There are a lot of ideas floating around in Cheap Thrills. They're interesting, they're dense, and they're fruitful endeavors for the world of psychological horror. But they are relegated to floating, never quite anchoring into any real conclusions or statements about their desperate, depraved subjects.
We meet Craig (Pat Healy), a happily married father of one, on a particularly bad day: he loses his job, is slapped with an eviction notice, and - to top it all off - bumps into a pesky old chum (Ethan Embry) from his younger days. A fellow who Craig, a loser in his own right, judges for never having gone anywhere. As the high school buddies catch up, they are roped into the increasingly violent and grotesque high jinks of a pair of thrill-seeking strangers (David Koechner, giving an impressively haunting performance, and a nearly wordless Sara Paxton) with the promise of bright financial futures dangled in front of them. The men, each of thinning pride, gradually give way to monetary temptation as they play along in these treacherous mind games, the biggest mystery being if a limit to their desperation exists.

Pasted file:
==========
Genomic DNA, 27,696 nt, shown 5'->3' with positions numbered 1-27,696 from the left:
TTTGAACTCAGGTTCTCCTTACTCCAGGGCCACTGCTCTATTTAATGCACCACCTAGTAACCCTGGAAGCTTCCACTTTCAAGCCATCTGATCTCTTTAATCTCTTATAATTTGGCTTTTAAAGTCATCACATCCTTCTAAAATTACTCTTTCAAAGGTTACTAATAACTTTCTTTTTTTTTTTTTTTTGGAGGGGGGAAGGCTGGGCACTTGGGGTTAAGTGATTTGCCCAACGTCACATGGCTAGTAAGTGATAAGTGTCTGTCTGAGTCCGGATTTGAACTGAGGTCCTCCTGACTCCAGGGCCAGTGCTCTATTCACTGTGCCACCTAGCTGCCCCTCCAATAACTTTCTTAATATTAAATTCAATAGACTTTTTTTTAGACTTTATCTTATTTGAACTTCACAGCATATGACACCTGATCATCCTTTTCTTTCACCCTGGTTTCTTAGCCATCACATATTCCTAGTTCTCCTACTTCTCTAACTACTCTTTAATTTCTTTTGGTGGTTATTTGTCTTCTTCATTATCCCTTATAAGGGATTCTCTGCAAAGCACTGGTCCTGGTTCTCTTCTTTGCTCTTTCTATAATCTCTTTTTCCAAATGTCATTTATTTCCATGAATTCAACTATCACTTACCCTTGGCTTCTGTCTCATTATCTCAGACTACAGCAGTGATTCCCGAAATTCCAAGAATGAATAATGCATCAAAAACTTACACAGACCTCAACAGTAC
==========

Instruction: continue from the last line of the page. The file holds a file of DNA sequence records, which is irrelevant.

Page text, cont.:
Although it's an intriguing venture, the sociological study stops at its thesis question. In truth, the movie's philosophical makeup can be summed up with the Klondike Bar slogan. Still, there is meat to be found: the bubbling lava underneath the crust of Craig and Vince's (Embry) long dormant friendship comes with a few humanistic ditties about breaking free from your past, and the pangs inherent in facing off with someone who knows the you that you've been trying to escape. But these ideas, too, aren't milked to their full potential. The only element of the film that does hit its promised summit: the grossness.
Cheap Thrills does deliver, and then some, on the ick factor. It's not an abundance of gore or violence that does it, but the visceral, intimate nature with which the gore is handled. Everything is up close and personal, all pains really felt. If this is your bag, then Cheap Thrills will come through here. But psychologically, it does little more than present would-be interesting ideas. Fun in the set-up, occasionally thrilling in the delivery, but never particularly fulfilling in the conclusion.